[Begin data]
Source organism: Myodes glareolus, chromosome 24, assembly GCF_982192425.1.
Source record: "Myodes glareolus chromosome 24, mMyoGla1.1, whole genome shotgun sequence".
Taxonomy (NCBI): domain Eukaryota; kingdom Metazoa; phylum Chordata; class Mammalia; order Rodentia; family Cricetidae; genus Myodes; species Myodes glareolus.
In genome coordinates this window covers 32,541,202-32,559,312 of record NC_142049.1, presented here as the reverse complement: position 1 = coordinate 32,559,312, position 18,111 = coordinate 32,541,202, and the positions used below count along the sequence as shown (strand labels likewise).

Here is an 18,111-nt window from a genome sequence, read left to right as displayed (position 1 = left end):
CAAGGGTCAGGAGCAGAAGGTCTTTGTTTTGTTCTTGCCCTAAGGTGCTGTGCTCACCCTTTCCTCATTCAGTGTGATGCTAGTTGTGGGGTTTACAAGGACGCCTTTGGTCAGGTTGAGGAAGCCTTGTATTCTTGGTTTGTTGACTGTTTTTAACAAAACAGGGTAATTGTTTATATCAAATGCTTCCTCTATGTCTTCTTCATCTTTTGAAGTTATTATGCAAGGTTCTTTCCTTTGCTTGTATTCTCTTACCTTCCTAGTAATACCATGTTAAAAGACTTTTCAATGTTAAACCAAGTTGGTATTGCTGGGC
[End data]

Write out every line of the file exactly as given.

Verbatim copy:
Source organism: Myodes glareolus, chromosome 24, assembly GCF_982192425.1.
Source record: "Myodes glareolus chromosome 24, mMyoGla1.1, whole genome shotgun sequence".
Taxonomy (NCBI): domain Eukaryota; kingdom Metazoa; phylum Chordata; class Mammalia; order Rodentia; family Cricetidae; genus Myodes; species Myodes glareolus.
In genome coordinates this window covers 32,541,202-32,559,312 of record NC_142049.1, presented here as the reverse complement: position 1 = coordinate 32,559,312, position 18,111 = coordinate 32,541,202, and the positions used below count along the sequence as shown (strand labels likewise).

Here is an 18,111-nt window from a genome sequence, read left to right as displayed (position 1 = left end):
CAAGGGTCAGGAGCAGAAGGTCTTTGTTTTGTTCTTGCCCTAAGGTGCTGTGCTCACCCTTTCCTCATTCAGTGTGATGCTAGTTGTGGGGTTTACAAGGACGCCTTTGGTCAGGTTGAGGAAGCCTTGTATTCTTGGTTTGTTGACTGTTTTTAACAAAACAGGGTAATTGTTTATATCAAATGCTTCCTCTATGTCTTCTTCATCTTTTGAAGTTATTATGCAAGGTTCTTTCCTTTGCTTGTATTCTCTTACCTTCCTAGTAATACCATGTTAAAAGACTTTTCAATGTTAAACCAAGTTGGTATTGCTGGGC